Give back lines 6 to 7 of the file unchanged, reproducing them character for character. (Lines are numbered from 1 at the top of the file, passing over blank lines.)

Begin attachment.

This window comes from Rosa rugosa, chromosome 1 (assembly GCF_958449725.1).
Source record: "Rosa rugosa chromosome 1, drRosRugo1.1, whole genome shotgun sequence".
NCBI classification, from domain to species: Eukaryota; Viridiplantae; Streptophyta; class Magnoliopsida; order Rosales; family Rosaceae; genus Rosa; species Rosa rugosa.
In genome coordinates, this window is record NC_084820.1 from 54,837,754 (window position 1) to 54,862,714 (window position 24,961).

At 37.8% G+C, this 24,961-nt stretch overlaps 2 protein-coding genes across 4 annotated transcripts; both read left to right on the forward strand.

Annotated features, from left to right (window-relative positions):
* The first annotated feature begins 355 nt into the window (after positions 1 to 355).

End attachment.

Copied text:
Annotated features, from left to right (window-relative positions):
* The first annotated feature begins 355 nt into the window (after positions 1 to 355).